Stout also gives some suggestions I found a little crazy. For instance, she suggests laying your potatoes right on the ground instead of digging them in, and putting the mulch over the top of them. She says it worked for her, but another author I read said that all her seed potatoes ended up getting eaten by mice. So I don't think I feel up to trying that just yet.

In her own garden, Stout had been tilling for years when she stopped, so she already had well-cultivated beds. She claims you can build a bed like that from the beginning -- which I do believe you can -- but it will take some time. A bit of digging at the outset shouldn't do you any harm, and should get you growing things sooner.

In fact, there's nothing in the book that dogmatically says "thou shalt not till." Instead, Stout just says you shouldn't have to till if you use a nice, thick mulch. If you found some compacted soil or another issue, you could pull the mulch back, dig a bit, and replace it without messing up her system. (Roto-tilling, however, would probably be a bad idea: I hear it chops up the earthworms, which would set you right back to square one.)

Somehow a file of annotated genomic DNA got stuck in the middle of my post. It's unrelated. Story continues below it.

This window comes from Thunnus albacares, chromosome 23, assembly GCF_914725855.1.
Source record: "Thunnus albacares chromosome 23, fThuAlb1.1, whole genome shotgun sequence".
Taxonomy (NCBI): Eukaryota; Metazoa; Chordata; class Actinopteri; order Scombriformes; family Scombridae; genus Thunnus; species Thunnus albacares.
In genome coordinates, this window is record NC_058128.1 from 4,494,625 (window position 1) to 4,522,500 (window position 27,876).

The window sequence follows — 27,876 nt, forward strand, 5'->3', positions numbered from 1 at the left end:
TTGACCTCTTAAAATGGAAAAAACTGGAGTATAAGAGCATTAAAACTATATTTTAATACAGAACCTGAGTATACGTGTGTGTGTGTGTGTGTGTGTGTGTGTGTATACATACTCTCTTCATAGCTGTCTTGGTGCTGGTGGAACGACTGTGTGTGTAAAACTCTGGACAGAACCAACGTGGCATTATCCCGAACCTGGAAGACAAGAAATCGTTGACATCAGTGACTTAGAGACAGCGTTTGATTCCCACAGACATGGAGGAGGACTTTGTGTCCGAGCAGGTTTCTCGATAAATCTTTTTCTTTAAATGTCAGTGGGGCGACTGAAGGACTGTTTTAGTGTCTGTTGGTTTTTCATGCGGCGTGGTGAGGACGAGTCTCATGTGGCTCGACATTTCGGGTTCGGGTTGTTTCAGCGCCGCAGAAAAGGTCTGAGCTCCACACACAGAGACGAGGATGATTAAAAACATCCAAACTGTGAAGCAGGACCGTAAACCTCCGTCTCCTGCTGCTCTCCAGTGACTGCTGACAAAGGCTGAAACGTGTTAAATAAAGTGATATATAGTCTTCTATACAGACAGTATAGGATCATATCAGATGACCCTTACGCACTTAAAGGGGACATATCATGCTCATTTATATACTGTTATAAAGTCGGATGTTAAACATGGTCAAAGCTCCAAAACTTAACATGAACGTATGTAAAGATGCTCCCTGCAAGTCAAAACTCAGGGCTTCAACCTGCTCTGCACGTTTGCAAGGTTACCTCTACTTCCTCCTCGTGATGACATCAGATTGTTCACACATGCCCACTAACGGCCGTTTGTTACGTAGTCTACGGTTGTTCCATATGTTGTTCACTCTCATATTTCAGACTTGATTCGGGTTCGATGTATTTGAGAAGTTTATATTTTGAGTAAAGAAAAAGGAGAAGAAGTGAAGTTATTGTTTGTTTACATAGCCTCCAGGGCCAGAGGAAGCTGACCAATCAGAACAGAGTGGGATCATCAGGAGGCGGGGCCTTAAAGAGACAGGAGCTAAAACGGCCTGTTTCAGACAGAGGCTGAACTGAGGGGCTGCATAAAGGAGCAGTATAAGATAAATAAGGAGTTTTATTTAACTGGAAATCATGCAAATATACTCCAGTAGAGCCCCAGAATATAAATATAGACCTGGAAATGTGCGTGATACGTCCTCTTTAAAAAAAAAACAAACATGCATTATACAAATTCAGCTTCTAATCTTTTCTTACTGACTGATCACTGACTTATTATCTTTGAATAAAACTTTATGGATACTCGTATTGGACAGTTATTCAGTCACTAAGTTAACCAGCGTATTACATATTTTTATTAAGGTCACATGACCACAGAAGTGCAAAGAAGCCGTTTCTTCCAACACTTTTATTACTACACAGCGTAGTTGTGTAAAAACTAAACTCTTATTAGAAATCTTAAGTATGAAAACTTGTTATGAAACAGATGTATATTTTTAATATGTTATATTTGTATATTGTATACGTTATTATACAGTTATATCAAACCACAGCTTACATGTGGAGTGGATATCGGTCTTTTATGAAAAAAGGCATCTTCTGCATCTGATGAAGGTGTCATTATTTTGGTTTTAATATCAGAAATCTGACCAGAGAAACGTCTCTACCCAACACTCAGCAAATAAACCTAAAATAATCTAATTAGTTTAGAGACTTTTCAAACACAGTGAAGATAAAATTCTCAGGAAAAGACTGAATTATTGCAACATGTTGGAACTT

This year, I intend to really give this whole mulch thing a shot. It's going to mean replacing a lot of mulch, because in my experience a lot of it does blow away or wash away. But I have several leaf piles going, plus some straw I found in my shed, so we'll see if I can keep a mulch on all summer long. I'll be reporting as I go -- particularly looking for solutions to last year's problems: compacted soil and erosion.

Do you dig your garden up afresh every year? Do you mulch it?


KatMac said...

That's exactly how my mom always did potatoes. No digging to get them when they are ready either. Just move the hay, pick up what you want, and put the hay back until next time!

Woelmuizenier said...

Exactly what I've been doing for many years.